ISSAC, J -
(1.) THIS is a reference by the Madras Branch of the Income-tax Appellate Tribunal under section 256(1) of the Income-tax Act, 1961 (hereinafter referred to as the 1961 Act), on the application of the assessee. The question referred is :
''Whether, on the facts and in circumstances of the case, the Appellate Tribunal was right in law in holding that the amount of Rs. 18,578 transferred by the assessee to the Provident Fund Commissioner under the provisions of the Employees Provident Funds Act, 1952, was a capital expenditure within the meaning of rule 14(1) of Part A of Schedule IV of the Income-tax Act, 1961, and was, therefore, not a permissible deduction under section 37(1) of the Act.''
(2.) THE Appellate Tribunal was furnished a very clear statement of the case; and it is enough if we quote paragraphs 2 and 3 of that statement for the facts of the case :
''THE assessee is a private limited company carrying on business in printing and paper. THE assessee-company was maintaining a private provident fund account for its employees which was, however, not a recognised fund. In the accounting year ended 31st December, 1961, relevant to the assessment year 1962-63, the company came under the purview of the Employees Provident Funds Act, 1952, and the Scheme framed thereunder. As per paragraph 8 of the Scheme, if any of the employees of the company were members of a private provident fund at the commencement of the Scheme, the accumulations in the private provident fund standing to the credit of such employees should be remitted into the State Bank of India to the credit of the employees provident fund account No. 1; and all the amounts relating to the provident fund accumulations lying invested in securities should be transferred to the employees provident fund; and the securities thus transferred to the central board of trustees, employees provident fund, should be sent to the Regional Provident Fund Commissioner. THErefore, the Regional Provident Fund Commissioner directed to the assessee-company to transfer to him the entire amount standing to the credit of the provident fund account of the company together with the accumulated employees contribution. In accordance with this direction, the assessee-company transferred the entire amount standing in the fund account to the Provident Fund Commissioner in April, 1961. THE amount thus transferred by the assessee-company to the Commissioner included a sum of Rs. 18,578 representing the employers contribution to the provident fund account of its existing employees from the start of the fund for which income-tax had already been paid in the previous years, as the fund was not a recognised fund.
In its income-tax return for 1962-63 the assessee claimed allowance for this amount in computing its assessable income for that year. The Income-tax Officer rejected this claim on the ground that the company had not actually paid the amount to its employees but only transferred the amount to the State Provident Fund Commissioner and that, therefore, it would amount to a capital expenditure under section 58K(1) of the Income-tax Act, 1922, corresponding to rule 14(1) of Schedule IV, Part A, of the Income-tax Act, 1961.''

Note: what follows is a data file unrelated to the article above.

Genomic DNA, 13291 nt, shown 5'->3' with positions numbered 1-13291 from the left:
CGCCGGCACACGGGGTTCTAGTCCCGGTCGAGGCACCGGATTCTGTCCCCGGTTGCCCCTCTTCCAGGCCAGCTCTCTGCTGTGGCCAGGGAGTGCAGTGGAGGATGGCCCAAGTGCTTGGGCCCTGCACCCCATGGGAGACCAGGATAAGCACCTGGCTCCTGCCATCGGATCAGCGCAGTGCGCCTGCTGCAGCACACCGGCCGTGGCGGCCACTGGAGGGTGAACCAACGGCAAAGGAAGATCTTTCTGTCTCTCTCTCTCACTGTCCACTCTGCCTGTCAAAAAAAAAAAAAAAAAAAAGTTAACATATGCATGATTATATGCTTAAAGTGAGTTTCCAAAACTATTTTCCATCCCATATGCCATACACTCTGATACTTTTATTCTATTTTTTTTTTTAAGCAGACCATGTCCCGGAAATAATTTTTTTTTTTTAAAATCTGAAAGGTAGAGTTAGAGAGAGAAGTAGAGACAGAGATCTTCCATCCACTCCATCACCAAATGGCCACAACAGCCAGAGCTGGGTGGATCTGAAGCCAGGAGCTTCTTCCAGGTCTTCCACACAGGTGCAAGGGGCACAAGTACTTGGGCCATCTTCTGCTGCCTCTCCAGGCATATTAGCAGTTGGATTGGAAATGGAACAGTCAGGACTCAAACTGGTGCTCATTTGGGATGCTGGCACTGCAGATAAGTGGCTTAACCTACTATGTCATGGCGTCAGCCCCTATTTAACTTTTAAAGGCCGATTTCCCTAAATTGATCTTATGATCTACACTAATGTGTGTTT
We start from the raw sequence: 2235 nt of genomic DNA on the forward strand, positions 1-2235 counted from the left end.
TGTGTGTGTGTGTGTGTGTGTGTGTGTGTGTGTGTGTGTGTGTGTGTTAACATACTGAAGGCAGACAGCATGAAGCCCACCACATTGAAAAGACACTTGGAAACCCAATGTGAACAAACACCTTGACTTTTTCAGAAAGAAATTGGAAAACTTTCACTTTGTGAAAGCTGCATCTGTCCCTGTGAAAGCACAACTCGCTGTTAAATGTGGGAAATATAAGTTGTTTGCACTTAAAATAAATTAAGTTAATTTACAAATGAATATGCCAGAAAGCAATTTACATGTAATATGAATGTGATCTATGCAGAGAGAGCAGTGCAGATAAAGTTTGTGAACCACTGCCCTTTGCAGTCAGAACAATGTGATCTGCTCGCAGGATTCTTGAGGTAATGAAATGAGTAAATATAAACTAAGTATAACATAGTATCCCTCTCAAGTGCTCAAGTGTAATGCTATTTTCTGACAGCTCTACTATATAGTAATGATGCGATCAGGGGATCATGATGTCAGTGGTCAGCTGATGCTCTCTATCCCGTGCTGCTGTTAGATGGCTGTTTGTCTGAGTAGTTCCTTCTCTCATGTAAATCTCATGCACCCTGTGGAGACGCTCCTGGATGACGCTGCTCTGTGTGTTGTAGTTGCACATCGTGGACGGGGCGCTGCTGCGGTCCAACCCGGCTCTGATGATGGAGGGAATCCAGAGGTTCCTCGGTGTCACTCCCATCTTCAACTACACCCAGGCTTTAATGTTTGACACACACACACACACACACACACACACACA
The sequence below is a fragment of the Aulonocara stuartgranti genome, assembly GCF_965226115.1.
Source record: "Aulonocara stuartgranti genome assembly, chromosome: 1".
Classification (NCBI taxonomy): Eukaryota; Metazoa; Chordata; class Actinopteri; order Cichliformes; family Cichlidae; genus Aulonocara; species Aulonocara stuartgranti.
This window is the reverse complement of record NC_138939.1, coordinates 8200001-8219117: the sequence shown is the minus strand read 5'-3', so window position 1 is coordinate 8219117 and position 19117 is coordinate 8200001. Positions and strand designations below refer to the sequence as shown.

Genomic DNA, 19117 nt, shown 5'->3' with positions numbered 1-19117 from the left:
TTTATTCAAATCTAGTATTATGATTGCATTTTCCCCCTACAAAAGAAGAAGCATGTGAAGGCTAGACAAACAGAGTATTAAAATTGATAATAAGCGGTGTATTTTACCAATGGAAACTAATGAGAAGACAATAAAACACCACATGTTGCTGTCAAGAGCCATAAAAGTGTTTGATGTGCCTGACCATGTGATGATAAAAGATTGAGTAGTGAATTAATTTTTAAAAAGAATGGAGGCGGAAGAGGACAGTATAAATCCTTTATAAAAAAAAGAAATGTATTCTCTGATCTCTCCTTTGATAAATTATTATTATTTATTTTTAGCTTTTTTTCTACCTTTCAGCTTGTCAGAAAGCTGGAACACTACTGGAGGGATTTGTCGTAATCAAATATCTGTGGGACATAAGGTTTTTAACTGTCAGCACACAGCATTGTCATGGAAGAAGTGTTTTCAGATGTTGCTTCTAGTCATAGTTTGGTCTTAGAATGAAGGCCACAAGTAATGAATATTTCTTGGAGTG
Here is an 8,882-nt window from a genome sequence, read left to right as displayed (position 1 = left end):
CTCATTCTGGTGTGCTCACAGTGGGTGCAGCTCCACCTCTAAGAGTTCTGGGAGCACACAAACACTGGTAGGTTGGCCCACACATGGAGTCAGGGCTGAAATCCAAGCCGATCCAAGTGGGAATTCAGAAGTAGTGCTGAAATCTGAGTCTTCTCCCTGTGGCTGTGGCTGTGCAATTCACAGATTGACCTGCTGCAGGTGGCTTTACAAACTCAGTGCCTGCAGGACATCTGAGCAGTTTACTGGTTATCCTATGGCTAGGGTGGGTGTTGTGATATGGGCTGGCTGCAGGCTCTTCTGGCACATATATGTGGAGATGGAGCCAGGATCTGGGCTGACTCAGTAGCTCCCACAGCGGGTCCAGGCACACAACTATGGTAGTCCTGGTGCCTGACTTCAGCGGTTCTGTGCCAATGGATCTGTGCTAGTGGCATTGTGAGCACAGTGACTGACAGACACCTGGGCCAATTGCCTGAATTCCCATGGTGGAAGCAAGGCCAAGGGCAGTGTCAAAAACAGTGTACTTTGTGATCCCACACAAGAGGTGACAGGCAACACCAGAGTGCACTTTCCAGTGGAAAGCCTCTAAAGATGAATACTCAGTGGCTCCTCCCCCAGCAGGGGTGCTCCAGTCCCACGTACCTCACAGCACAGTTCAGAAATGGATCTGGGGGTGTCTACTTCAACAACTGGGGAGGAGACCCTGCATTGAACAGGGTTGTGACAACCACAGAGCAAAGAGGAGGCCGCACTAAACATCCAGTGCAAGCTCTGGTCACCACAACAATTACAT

The assessee filed an appeal from the order of the Income-tax Officer first before the Appellate Assistant Commissioner and then before the Appellate Tribunal, both without success; and it, therefore, moved the Appellate Tribunal for referring the above question for decision to this court.
(3.) THE Appellate Tribunal found that -
(i) the sum of Rs. 18,578 claimed as deduction by the assessee was an expenditure laid out wholly and exclusively for the purpose of the business of the assessee and that the assessee, would, therefore, be entitled to allowance of this amount under section 37(1) of the 1961 Act provided the expenditure did not come within the category of capital expenditure;
(ii) Rule 14(1) of Part A of Schedule IV to the 1961 Act which corresponded to section 58K(1) of the Indian Income-tax Act, 1922 (hereinafter referred to as the 1922 Act), characterised the amount transferred by an employer to maintain a provident fund for the benefit of the employees in trust for the employees participating in the fund as a capital expenditure;
(iii) in the present case, the assessee had transferred the aforesaid amount to the provident fund established under the Employees Provident Funds Act, 1952, and the amounts so transferred actually vested in the trustees appointed by the Government under this Act;
(iv) it did not matter whether the trustees to whom the amount stood transferred were trustees appointed by the assessee or created by a statute; and
(v) sub-rule (2) of rule 14 of Part A of Schedule IV to the 1961 Act applied only to amounts actually paid out of the accumulated balance due to the employees.
In the result, the Appellate Tribunal held that the amount of Rs. 18,578 which the assessee transferred to the Provident Fund Commissioner as required by the Employees Provident Funds ACt, 1952, was in the nature of a capital expenditure and was not liable to deduction in determining the total income of the assessee.;